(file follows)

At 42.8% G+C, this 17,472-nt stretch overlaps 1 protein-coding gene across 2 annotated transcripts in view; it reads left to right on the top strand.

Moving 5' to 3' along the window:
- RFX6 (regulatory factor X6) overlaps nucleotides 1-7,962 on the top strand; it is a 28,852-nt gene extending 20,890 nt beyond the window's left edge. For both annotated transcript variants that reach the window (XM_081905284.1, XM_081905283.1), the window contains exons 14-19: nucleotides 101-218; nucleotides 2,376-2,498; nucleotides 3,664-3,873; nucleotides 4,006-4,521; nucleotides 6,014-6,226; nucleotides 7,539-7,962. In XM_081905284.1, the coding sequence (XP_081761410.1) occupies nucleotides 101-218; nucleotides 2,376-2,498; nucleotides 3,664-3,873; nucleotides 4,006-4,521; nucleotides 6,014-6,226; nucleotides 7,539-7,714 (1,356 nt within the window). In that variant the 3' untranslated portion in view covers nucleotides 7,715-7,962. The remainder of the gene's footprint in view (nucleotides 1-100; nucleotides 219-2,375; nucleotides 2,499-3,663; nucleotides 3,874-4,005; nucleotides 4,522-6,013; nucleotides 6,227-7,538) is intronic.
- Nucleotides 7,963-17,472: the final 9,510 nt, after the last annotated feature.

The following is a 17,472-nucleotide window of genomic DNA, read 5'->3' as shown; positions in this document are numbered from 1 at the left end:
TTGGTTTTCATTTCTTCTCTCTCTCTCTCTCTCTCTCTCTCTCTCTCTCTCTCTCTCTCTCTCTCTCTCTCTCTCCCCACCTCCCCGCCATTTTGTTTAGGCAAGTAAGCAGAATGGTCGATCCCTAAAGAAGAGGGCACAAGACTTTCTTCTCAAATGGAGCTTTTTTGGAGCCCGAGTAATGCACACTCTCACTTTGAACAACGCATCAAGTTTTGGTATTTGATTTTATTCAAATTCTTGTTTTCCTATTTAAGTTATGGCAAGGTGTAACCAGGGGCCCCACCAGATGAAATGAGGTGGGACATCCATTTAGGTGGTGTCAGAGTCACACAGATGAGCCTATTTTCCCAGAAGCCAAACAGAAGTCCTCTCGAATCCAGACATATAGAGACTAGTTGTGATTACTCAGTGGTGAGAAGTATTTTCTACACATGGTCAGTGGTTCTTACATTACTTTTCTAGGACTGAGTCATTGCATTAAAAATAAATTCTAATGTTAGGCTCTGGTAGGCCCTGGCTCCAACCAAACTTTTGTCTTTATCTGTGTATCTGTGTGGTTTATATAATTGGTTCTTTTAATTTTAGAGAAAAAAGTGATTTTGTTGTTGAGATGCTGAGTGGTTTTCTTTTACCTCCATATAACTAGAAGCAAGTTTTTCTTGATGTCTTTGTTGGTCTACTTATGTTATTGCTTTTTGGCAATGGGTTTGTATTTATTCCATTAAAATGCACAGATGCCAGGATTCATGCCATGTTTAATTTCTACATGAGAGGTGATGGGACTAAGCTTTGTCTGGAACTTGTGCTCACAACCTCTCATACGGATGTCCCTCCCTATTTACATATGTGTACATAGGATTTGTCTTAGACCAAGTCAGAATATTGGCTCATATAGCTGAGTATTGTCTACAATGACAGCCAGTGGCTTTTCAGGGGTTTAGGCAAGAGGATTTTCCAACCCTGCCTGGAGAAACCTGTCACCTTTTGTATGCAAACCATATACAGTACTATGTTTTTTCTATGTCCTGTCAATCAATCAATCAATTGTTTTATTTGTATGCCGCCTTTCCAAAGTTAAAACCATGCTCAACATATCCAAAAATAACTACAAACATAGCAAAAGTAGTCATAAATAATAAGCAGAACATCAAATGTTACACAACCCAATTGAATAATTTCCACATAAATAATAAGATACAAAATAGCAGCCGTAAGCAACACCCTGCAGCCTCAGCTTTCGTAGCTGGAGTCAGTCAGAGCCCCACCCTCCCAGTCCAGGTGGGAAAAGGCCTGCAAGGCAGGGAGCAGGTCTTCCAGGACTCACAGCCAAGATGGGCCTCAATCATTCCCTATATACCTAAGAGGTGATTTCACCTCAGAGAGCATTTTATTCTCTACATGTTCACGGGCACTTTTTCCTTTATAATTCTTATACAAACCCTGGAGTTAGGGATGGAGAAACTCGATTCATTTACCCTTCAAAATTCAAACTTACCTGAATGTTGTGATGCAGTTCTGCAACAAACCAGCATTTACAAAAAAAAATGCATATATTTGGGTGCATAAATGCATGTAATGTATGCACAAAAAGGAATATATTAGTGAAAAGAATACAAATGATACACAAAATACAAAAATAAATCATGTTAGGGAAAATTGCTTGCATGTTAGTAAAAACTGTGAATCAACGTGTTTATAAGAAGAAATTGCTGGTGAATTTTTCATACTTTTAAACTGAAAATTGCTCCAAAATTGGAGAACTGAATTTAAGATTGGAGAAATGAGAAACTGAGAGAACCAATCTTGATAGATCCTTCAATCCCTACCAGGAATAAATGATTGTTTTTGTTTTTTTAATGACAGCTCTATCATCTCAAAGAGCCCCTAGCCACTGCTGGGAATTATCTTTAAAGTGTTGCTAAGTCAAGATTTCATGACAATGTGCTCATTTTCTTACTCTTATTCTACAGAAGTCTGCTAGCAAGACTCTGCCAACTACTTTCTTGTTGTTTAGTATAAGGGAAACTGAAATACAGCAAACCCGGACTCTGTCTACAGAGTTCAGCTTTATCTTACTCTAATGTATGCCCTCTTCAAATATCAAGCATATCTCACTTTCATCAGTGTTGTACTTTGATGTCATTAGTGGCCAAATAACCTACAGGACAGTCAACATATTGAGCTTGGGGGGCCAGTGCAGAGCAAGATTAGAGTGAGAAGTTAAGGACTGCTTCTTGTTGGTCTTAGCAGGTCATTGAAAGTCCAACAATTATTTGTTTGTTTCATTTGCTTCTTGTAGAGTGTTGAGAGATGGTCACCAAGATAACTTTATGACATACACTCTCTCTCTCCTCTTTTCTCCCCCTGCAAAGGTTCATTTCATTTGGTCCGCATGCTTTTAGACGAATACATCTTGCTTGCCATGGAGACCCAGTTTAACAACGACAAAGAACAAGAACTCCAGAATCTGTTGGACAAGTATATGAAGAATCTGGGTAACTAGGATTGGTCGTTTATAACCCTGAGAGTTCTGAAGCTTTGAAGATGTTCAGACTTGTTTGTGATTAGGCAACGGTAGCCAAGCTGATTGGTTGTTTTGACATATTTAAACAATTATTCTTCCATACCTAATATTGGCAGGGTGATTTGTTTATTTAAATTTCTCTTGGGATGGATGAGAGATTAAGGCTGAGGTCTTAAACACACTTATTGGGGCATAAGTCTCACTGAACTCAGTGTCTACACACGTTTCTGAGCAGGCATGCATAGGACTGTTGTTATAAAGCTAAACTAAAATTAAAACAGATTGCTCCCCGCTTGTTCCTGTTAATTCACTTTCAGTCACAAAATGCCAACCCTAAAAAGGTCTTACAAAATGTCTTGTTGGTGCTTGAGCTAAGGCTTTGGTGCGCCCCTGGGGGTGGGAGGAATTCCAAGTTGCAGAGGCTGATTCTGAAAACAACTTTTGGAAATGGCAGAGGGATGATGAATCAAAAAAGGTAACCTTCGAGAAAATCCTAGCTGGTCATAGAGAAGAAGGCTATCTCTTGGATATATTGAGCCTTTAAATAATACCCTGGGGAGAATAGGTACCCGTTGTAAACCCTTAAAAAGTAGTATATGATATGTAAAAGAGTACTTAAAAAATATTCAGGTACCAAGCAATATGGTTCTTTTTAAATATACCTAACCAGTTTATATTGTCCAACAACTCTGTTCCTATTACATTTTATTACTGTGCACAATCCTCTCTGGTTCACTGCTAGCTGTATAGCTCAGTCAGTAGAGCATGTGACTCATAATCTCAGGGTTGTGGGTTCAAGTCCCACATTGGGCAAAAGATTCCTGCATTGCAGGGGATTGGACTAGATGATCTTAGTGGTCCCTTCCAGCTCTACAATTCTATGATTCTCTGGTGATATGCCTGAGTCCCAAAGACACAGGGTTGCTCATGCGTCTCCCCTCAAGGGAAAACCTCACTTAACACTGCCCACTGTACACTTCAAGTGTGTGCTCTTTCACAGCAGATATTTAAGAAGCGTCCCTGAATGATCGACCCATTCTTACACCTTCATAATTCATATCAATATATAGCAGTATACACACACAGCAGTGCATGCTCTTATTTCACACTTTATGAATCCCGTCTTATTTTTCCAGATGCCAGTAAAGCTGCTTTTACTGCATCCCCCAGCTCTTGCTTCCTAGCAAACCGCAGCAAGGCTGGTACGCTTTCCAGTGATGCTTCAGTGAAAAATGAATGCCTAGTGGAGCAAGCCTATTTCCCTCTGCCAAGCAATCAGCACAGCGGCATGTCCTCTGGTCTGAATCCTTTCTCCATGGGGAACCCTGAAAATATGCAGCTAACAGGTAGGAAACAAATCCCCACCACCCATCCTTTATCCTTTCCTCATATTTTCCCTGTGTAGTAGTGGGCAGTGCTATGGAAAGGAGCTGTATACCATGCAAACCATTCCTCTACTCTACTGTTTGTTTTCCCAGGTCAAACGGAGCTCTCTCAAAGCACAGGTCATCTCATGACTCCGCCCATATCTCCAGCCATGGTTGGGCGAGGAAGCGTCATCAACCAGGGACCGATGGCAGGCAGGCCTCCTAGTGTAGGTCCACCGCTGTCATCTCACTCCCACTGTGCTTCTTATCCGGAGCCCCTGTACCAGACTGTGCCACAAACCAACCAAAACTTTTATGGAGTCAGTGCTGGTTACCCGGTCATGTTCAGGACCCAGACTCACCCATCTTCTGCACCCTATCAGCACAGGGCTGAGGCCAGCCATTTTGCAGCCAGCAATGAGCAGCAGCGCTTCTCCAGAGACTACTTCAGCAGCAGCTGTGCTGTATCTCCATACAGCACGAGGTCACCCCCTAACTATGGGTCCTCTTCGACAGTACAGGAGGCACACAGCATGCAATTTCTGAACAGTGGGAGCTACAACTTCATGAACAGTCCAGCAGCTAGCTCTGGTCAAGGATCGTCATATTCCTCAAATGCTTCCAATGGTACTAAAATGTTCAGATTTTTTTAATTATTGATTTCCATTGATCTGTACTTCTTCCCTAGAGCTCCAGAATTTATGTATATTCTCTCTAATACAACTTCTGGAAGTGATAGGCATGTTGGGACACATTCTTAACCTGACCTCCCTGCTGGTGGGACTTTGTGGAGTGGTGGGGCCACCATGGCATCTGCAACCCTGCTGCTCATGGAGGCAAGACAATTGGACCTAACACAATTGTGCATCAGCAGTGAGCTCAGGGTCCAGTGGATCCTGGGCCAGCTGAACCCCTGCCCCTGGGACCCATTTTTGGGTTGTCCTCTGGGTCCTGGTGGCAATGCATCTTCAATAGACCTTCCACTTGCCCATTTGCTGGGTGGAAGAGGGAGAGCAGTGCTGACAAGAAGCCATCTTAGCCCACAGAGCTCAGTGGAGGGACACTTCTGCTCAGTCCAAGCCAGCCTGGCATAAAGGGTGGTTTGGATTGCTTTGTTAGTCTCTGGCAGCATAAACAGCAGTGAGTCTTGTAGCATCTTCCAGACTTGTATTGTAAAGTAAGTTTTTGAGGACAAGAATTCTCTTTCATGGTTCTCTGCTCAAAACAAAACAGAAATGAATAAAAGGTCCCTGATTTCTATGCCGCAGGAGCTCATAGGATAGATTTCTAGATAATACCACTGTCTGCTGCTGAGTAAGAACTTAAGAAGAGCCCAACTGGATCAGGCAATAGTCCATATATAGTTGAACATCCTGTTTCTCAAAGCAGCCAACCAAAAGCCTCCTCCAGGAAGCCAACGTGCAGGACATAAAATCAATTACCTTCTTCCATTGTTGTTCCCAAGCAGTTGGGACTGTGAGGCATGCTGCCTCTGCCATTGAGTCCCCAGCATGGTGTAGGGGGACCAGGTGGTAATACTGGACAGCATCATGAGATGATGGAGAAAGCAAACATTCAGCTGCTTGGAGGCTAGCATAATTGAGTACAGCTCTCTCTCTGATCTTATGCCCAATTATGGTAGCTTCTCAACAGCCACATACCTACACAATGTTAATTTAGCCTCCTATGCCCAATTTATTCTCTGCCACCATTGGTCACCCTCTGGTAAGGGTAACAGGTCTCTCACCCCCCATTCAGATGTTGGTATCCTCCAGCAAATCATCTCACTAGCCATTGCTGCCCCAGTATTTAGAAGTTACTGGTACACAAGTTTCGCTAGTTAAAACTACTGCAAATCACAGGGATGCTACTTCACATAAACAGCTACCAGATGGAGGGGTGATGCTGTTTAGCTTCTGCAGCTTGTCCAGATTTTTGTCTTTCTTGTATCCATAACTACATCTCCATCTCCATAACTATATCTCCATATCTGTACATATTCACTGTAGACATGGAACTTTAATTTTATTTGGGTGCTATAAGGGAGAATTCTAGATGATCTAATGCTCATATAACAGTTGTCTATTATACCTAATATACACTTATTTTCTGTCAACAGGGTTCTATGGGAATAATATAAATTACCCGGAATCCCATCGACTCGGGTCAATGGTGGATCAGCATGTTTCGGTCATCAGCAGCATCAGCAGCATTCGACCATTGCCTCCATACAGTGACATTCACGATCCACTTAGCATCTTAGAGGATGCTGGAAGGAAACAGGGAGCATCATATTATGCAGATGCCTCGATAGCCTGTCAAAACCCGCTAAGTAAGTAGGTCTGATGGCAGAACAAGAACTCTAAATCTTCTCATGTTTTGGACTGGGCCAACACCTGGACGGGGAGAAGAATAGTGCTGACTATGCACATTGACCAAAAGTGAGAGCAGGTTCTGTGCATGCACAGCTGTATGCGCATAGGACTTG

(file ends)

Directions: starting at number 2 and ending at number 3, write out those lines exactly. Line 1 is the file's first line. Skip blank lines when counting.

Moving 5' to 3' along the window:
- RFX6 (regulatory factor X6) overlaps nucleotides 1-7,962 on the top strand; it is a 28,852-nt gene extending 20,890 nt beyond the window's left edge. For both annotated transcript variants that reach the window (XM_081905284.1, XM_081905283.1), the window contains exons 14-19: nucleotides 101-218; nucleotides 2,376-2,498; nucleotides 3,664-3,873; nucleotides 4,006-4,521; nucleotides 6,014-6,226; nucleotides 7,539-7,962. In XM_081905284.1, the coding sequence (XP_081761410.1) occupies nucleotides 101-218; nucleotides 2,376-2,498; nucleotides 3,664-3,873; nucleotides 4,006-4,521; nucleotides 6,014-6,226; nucleotides 7,539-7,714 (1,356 nt within the window). In that variant the 3' untranslated portion in view covers nucleotides 7,715-7,962. The remainder of the gene's footprint in view (nucleotides 1-100; nucleotides 219-2,375; nucleotides 2,499-3,663; nucleotides 3,874-4,005; nucleotides 4,522-6,013; nucleotides 6,227-7,538) is intronic.